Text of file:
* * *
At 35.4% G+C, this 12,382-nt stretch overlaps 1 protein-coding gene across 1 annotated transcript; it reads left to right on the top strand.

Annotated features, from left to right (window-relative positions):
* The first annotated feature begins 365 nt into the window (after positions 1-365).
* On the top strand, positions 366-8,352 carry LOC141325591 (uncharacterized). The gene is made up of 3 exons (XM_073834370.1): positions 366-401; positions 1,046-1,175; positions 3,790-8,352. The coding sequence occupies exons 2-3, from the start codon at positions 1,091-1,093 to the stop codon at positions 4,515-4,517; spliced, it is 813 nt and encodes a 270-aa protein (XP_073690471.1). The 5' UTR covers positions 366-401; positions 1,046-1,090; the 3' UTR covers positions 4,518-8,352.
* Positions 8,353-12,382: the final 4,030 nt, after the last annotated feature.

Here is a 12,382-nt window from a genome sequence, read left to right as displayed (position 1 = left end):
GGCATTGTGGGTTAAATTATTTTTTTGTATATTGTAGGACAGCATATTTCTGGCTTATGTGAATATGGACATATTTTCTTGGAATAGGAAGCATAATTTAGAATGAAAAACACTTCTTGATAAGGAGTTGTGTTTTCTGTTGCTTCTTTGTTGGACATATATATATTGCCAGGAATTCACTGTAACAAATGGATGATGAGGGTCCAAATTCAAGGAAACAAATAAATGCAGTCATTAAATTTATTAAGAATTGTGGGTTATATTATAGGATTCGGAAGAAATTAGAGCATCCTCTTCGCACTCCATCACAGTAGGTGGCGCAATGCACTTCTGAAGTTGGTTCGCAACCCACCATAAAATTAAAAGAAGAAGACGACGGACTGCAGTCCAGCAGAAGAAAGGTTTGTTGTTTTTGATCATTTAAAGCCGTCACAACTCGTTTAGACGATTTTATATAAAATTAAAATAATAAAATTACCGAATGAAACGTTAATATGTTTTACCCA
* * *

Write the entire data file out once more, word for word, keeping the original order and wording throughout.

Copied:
At 35.4% G+C, this 12,382-nt stretch overlaps 1 protein-coding gene across 1 annotated transcript; it reads left to right on the top strand.

Annotated features, from left to right (window-relative positions):
* The first annotated feature begins 365 nt into the window (after positions 1-365).
* On the top strand, positions 366-8,352 carry LOC141325591 (uncharacterized). The gene is made up of 3 exons (XM_073834370.1): positions 366-401; positions 1,046-1,175; positions 3,790-8,352. The coding sequence occupies exons 2-3, from the start codon at positions 1,091-1,093 to the stop codon at positions 4,515-4,517; spliced, it is 813 nt and encodes a 270-aa protein (XP_073690471.1). The 5' UTR covers positions 366-401; positions 1,046-1,090; the 3' UTR covers positions 4,518-8,352.
* Positions 8,353-12,382: the final 4,030 nt, after the last annotated feature.

Here is a 12,382-nt window from a genome sequence, read left to right as displayed (position 1 = left end):
GGCATTGTGGGTTAAATTATTTTTTTGTATATTGTAGGACAGCATATTTCTGGCTTATGTGAATATGGACATATTTTCTTGGAATAGGAAGCATAATTTAGAATGAAAAACACTTCTTGATAAGGAGTTGTGTTTTCTGTTGCTTCTTTGTTGGACATATATATATTGCCAGGAATTCACTGTAACAAATGGATGATGAGGGTCCAAATTCAAGGAAACAAATAAATGCAGTCATTAAATTTATTAAGAATTGTGGGTTATATTATAGGATTCGGAAGAAATTAGAGCATCCTCTTCGCACTCCATCACAGTAGGTGGCGCAATGCACTTCTGAAGTTGGTTCGCAACCCACCATAAAATTAAAAGAAGAAGACGACGGACTGCAGTCCAGCAGAAGAAAGGTTTGTTGTTTTTGATCATTTAAAGCCGTCACAACTCGTTTAGACGATTTTATATAAAATTAAAATAATAAAATTACCGAATGAAACGTTAATATGTTTTACCCA